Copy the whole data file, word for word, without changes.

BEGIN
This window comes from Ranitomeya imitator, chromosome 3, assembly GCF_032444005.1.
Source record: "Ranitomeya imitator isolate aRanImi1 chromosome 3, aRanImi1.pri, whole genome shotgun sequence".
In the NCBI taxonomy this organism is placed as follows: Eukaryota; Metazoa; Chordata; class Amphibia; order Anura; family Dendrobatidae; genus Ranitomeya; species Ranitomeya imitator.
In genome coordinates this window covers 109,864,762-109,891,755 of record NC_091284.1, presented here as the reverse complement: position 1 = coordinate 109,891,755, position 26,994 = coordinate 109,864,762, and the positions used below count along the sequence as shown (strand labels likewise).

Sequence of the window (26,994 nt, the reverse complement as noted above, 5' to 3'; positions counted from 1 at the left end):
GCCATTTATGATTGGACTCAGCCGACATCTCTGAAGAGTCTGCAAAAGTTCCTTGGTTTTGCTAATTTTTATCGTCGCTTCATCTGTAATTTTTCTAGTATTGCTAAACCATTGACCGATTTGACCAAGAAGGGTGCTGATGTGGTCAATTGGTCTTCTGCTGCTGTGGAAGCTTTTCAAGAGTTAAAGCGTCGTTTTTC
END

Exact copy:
This window comes from Ranitomeya imitator, chromosome 3, assembly GCF_032444005.1.
Source record: "Ranitomeya imitator isolate aRanImi1 chromosome 3, aRanImi1.pri, whole genome shotgun sequence".
In the NCBI taxonomy this organism is placed as follows: Eukaryota; Metazoa; Chordata; class Amphibia; order Anura; family Dendrobatidae; genus Ranitomeya; species Ranitomeya imitator.
In genome coordinates this window covers 109,864,762-109,891,755 of record NC_091284.1, presented here as the reverse complement: position 1 = coordinate 109,891,755, position 26,994 = coordinate 109,864,762, and the positions used below count along the sequence as shown (strand labels likewise).

Sequence of the window (26,994 nt, the reverse complement as noted above, 5' to 3'; positions counted from 1 at the left end):
GCCATTTATGATTGGACTCAGCCGACATCTCTGAAGAGTCTGCAAAAGTTCCTTGGTTTTGCTAATTTTTATCGTCGCTTCATCTGTAATTTTTCTAGTATTGCTAAACCATTGACCGATTTGACCAAGAAGGGTGCTGATGTGGTCAATTGGTCTTCTGCTGCTGTGGAAGCTTTTCAAGAGTTAAAGCGTCGTTTTTC